Roderic Lyne

From Wikispooks
Jump to navigation Jump to search

Person.png Sir Roderic Lyne  Rdf-icon.png
Lyne Campbell.jpg
Sir Roderic Lyne questioning his friend Alastair Campbell at the Iraq Inquiry
BornRoderic Michael John Lyne
31 March 1948
NationalityBritish
Alma materLeeds University

Employment.png British Ambassador to Russia Wikipedia-icon.png

In office
2000 - 2004
Preceded byAndy Wood

[[|x22px|link=HM Diplomatic Service]] HM Diplomatic Service

In office
1970 - 2004

Sir Roderic Lyne (born 31 March 1948) is a former British diplomat who served as British Ambassador to the Russian Federation from 2000 to 2004, when he retired from HM Diplomatic Service.[1] Having been appointed to the Privy Council in 2009,[2] he was brought out of retirement to serve on the Iraq Inquiry into circumstances leading up to the 2003 invasion of Iraq.[3]

Eyebrows have been raised over his links to companies like BP and JPMorgan Chase which have business interests in Iraq, and there is also the question of how tough he would be with friends and former colleagues. His former boss Lord Carrington didn't see a problem:

"Nobody is going to pull the wool over Roderic's eyes or get away with it. He's somebody who's going to search out the truth and not be afraid of saying so."[4]

Betrayed by Blair

On 24 September 2002, Sir Roderic Lyne handed a personal letter from Tony Blair to Vladimir Putin which said that Iraq was a ‘serious and unique threat’. Lyne also went on Russian TV to deliver a powerful appeal to the Russian people to back Britain. Speaking in Russian, he declared:

"It is necessary for everyone to understand why this danger is so serious. Publishing these materials provided by our intelligence is unprecedented for my Government."

Saddam’s envoy in Moscow, Abbas Khalaf, claimed that the dossier was "groundless rubbish" and accused Sir Roderic of a "propaganda hoax." Embarrassingly for Lyne, the Iraqi envoy’s claims would later prove to be closer to the mark than his own.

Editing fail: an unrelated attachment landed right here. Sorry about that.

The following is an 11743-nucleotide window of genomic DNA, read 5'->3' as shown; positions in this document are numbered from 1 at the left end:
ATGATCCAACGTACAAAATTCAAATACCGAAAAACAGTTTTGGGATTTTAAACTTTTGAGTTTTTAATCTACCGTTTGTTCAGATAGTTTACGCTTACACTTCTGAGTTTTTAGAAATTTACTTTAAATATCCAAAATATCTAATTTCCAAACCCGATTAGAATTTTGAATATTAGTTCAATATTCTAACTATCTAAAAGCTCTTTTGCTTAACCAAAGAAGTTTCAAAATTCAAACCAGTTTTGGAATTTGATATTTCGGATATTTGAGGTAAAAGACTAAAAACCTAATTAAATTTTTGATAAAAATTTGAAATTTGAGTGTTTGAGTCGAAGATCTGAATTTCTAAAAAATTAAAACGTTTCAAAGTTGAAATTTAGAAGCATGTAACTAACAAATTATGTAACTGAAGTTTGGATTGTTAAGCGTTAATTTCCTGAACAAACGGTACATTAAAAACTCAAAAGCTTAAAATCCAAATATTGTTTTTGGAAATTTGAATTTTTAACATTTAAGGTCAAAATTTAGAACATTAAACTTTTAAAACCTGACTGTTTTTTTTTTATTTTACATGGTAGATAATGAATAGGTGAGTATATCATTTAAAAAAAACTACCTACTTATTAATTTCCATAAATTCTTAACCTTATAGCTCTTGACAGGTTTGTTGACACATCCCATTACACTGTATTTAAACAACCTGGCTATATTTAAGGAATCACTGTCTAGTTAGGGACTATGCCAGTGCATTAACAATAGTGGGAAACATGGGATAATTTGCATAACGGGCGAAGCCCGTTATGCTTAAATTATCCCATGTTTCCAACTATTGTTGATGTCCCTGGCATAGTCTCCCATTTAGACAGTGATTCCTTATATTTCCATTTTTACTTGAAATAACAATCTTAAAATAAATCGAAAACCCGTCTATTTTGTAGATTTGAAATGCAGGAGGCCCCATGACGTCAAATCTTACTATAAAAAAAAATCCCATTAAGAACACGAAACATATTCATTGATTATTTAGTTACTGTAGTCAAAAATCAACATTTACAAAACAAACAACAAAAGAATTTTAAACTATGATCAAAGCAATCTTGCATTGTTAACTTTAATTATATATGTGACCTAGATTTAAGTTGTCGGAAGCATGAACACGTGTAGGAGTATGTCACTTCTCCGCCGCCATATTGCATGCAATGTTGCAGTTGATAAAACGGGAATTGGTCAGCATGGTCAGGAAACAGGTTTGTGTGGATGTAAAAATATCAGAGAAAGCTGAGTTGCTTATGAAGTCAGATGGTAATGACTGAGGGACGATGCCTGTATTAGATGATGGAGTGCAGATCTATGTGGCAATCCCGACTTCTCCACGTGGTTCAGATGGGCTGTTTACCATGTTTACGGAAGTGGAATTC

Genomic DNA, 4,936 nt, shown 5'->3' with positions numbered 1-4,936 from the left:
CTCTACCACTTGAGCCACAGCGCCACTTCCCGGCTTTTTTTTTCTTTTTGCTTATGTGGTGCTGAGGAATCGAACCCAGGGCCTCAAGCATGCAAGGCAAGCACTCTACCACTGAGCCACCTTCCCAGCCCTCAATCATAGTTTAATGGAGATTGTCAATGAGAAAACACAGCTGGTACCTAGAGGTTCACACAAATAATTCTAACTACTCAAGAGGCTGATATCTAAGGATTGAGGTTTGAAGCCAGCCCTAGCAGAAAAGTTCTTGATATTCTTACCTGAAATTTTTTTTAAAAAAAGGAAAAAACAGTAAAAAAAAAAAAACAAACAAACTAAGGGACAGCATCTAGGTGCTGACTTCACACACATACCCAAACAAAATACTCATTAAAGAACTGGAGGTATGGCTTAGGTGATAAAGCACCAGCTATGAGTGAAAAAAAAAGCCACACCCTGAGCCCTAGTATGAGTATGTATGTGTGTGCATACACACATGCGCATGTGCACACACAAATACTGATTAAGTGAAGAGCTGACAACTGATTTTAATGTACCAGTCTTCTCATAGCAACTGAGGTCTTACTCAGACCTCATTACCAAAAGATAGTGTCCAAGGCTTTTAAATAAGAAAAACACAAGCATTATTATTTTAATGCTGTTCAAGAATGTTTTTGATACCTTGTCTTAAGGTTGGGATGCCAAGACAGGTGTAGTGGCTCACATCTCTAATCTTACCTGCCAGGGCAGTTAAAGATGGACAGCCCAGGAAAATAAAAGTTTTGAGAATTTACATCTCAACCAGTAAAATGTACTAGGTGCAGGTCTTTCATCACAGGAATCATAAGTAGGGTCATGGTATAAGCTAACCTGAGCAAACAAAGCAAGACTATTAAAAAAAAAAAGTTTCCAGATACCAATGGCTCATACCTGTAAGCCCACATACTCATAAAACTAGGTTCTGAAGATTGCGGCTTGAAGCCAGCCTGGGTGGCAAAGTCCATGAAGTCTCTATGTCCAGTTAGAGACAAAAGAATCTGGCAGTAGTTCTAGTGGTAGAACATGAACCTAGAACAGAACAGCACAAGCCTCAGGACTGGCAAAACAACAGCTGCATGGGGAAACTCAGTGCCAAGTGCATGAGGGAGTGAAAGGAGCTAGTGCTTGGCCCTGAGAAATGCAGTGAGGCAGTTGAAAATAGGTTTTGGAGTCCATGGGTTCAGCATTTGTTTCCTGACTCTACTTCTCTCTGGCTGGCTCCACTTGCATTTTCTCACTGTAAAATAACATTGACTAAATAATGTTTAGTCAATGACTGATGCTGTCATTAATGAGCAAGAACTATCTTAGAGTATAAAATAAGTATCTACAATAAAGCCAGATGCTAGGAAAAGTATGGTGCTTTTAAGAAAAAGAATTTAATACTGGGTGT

One diplomat explained Sir Roderic’s starring role at the Chilcot Inquiry, saying:

"He is one of many people in the Foreign Office who were betrayed by a Government that told lie after lie over Iraq. Rod believed wholeheartedly in what Downing Street told him and carried out his instructions in a professional and committed way. It will be no less than Blair and Campbell deserve if he is the man who finally nails them for what they did. Many senior civil servants started out with great enthusiasm for New Labour, but it faded away when the reality failed to match Blair’s grand rhetoric and Campbell’s dubious methods."[5]

Diplomatic career

Rod Lyne joined the Foreign and Commonwealth Office (FCO) in 1970, and went to study at the Army School of Languages in 1971. His first posting was as Third Secretary to Moscow in 1972. He was sent to Dakar in 1974 and returned to the FCO in 1976. He was appointed Assistant Private Secretary to Foreign Secretary Lord Carrington in 1979. Lyne was posted as First Secretary to UKMIS New York in 1982 where he served until 1986, when he was seconded to Chatham House in London. From 1987 to 1990 he was Counsellor and Head of Chancery at the British Embassy in Moscow.[6]

Between 1990 and 1993 Lyne was Head of the Soviet and then Eastern Department of the FCO. For three years from 1993, Rod Lyne was seconded to 10 Downing Street as Private Secretary to Prime Minister John Major, advising on foreign affairs, defence and Northern Ireland. From 1997 to 2000 Lyne served as Permanent Representative, UKMIS Geneva before finishing his diplomatic career as HM Ambassador to Russia.[7]

Personal life

Rod Lyne married Amanda Mary Smith in 1969. They have two sons (1971 and 1974) and one daughter (1981).

A fanatical Manchester United supporter, he gave one of his sons the middle name "Charlton" after Sir Bobby Charlton. A keen sportsman and outdoorsman, he took part in a half marathon through the streets of Moscow to publicise the plight of two endangered species of Siberian big cats.[8] He also took on Alastair Campbell over three races in St Petersburg, which Campbell won 2-1.

31 March 1948|


References

  1. http://www.chathamhouse.org.uk/about/council/roderic_lyne/
  2. "List of Privy Counsellors"
  3. Wintour, Patrick (2009-06-15). "David Cameron says he favours a more open approach to Iraq inquiry". The Guardian. London. Retrieved 2010-05-22.Page Module:Citation/CS1/styles.css must have content model "Sanitized CSS" for TemplateStyles (current model is "plain text").
  4. "BBC Profile: Iraq inquiry questioner Sir Roderic Lyne" by Mary Ann Sieghart
  5. "Alastair Campbell interrogator, Sir Roderic Lyne, ‘betrayed’ over WMDs"
  6. The Diplomatic Service List 1989 (page 237), HMSO, ISBN 0-11-591707-1
  7. Chatham House - Roderic Lyne biography
  8. "Marianne2"
Wikipedia.png This page imported content from wikipedia on 22 May 2016.
wikipedia is not affiliated with Wikispooks.   Original page source here